He played the game in Tampa Nov. 5. He kind of felt like he was out of shape when in fact he was still having some symptoms that continued. It came to a head in Winnipeg Nov. 19.
In between, on Nov. 14 at Carolina, Pronger went to break up a two on one and slid hard into the side boards. Three days later against Phoenix, Pronger was drilled by Martin Hanzel along the boards.
Two days later, the Flyers were in Winnipeg. That was Prongers last game. During that game, Pronger was having issues dealing with both the noise in the building and the lighting, which affected his vision, Holmgren said.
Early in the second period of that contest, Pronger fanned on a one-timer during a power play, then fell down, as Jim Slater scored a shorthanded goal.
Pronger just felt awful, Holmgren said, adding that his symptoms then escalated when the club returned home.
From that point on, hes just continued to have these symptoms that are not feeling like himself, very bad headache, nauseous, Holmgren said. So thats where were at.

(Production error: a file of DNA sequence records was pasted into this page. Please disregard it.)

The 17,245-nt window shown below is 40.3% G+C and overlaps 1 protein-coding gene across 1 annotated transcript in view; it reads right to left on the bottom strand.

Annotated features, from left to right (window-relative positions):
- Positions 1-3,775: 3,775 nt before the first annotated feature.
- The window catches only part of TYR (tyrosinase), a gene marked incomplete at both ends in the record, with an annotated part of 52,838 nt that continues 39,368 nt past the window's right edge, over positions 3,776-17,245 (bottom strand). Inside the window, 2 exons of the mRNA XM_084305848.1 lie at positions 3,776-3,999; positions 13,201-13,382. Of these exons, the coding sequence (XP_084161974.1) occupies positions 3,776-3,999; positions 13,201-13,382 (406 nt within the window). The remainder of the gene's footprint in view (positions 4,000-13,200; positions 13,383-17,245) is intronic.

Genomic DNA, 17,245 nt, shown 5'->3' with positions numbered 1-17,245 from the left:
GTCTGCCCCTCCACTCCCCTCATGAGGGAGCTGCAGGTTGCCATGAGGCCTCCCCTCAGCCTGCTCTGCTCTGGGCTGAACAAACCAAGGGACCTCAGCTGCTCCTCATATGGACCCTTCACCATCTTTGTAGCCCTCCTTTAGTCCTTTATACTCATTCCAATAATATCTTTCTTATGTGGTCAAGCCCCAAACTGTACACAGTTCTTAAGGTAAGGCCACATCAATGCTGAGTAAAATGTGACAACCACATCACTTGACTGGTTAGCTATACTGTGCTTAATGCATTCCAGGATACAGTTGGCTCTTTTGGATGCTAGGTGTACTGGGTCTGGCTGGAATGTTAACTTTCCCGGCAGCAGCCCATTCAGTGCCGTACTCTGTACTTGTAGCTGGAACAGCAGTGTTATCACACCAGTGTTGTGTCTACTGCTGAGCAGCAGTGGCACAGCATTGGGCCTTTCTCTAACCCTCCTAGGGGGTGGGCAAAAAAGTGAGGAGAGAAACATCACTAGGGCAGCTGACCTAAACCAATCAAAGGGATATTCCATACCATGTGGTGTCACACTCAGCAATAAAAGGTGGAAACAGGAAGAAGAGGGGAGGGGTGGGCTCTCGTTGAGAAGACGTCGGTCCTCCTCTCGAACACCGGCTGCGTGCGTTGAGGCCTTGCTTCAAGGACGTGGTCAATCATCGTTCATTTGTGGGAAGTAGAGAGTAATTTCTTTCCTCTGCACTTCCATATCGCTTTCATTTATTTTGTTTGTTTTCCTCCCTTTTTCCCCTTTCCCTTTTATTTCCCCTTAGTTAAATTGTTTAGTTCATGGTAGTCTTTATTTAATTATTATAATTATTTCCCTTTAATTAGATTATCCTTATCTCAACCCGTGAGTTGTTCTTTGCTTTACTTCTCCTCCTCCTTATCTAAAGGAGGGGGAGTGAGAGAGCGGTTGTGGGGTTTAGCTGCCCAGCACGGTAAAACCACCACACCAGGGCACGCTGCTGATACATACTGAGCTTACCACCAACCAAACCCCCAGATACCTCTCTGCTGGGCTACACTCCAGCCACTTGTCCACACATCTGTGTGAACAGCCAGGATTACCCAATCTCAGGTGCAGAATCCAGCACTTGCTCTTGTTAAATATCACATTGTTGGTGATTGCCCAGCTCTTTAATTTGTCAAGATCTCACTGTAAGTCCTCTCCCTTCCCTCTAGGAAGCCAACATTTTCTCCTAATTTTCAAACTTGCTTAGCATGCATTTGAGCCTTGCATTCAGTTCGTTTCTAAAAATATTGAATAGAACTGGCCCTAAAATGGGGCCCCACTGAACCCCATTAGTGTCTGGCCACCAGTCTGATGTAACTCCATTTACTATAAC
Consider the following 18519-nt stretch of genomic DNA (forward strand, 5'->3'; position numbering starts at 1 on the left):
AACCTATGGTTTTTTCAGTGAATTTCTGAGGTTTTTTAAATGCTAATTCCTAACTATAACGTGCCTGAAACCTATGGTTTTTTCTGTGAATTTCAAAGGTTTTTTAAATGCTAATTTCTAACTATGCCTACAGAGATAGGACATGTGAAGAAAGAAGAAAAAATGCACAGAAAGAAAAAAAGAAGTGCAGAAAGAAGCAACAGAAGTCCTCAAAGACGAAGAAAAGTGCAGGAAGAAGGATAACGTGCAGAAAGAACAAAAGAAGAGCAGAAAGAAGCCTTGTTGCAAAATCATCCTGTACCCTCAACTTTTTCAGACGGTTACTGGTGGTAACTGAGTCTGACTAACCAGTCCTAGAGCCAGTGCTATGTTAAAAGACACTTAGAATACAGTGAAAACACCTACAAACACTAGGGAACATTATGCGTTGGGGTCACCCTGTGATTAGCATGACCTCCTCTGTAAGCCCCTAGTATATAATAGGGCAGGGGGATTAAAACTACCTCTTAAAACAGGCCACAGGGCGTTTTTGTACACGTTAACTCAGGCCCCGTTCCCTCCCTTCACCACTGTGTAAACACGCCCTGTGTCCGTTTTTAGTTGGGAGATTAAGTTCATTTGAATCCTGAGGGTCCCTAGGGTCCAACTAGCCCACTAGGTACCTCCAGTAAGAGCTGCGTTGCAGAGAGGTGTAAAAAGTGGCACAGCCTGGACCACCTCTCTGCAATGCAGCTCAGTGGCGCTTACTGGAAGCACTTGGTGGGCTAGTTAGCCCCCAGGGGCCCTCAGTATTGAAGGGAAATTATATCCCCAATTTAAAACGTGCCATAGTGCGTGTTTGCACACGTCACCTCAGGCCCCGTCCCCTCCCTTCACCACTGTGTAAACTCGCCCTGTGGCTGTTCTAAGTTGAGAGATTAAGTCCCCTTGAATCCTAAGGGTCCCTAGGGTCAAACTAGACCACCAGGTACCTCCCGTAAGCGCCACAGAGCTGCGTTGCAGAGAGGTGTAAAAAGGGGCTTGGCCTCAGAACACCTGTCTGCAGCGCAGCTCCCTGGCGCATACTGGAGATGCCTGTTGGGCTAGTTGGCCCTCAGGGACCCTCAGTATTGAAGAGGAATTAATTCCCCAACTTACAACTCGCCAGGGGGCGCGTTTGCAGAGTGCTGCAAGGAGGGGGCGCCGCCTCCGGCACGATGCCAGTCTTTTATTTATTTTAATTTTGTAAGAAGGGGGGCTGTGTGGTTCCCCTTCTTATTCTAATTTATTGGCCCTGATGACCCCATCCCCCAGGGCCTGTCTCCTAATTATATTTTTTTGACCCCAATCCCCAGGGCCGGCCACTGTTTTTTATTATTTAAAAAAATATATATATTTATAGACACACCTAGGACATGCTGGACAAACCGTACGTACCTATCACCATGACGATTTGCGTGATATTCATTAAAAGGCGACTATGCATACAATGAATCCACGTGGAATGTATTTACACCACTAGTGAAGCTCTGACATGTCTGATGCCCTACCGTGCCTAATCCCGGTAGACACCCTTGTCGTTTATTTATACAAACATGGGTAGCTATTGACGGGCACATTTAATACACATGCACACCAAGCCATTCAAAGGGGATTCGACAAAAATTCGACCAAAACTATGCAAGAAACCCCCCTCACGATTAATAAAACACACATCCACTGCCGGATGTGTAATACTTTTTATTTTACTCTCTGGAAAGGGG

Incidentally, Ian Laperriere had lighting and vision issues with his post-concussion syndrome, as well. He hasnt played a game these last two seasons.
Holmgren said Pronger never told the team of any suspected head trauma arising from the incidents against Carolina or Phoenix.
He certainly never reported those hits at the time, and probably never thought anything of it at the time, Holmgren said. He probably thought hes still not in great shape. He missed a lot of games. He missed a lot of training camp. I think most guys that played as many games as he has in the NHL have a good understanding of their body and how he felt.
I think the Winnipeg game, that was the last straw and theres something wrong here.
Essentially, Pronger unknowingly played five games with an ocular concussion that got progressively worse.
The Flyers have been winning without Pronger theyre 12-4-1 and have gotten surprisingly good results from rookies Marc-Andre Bourdon and Kevin Marshall.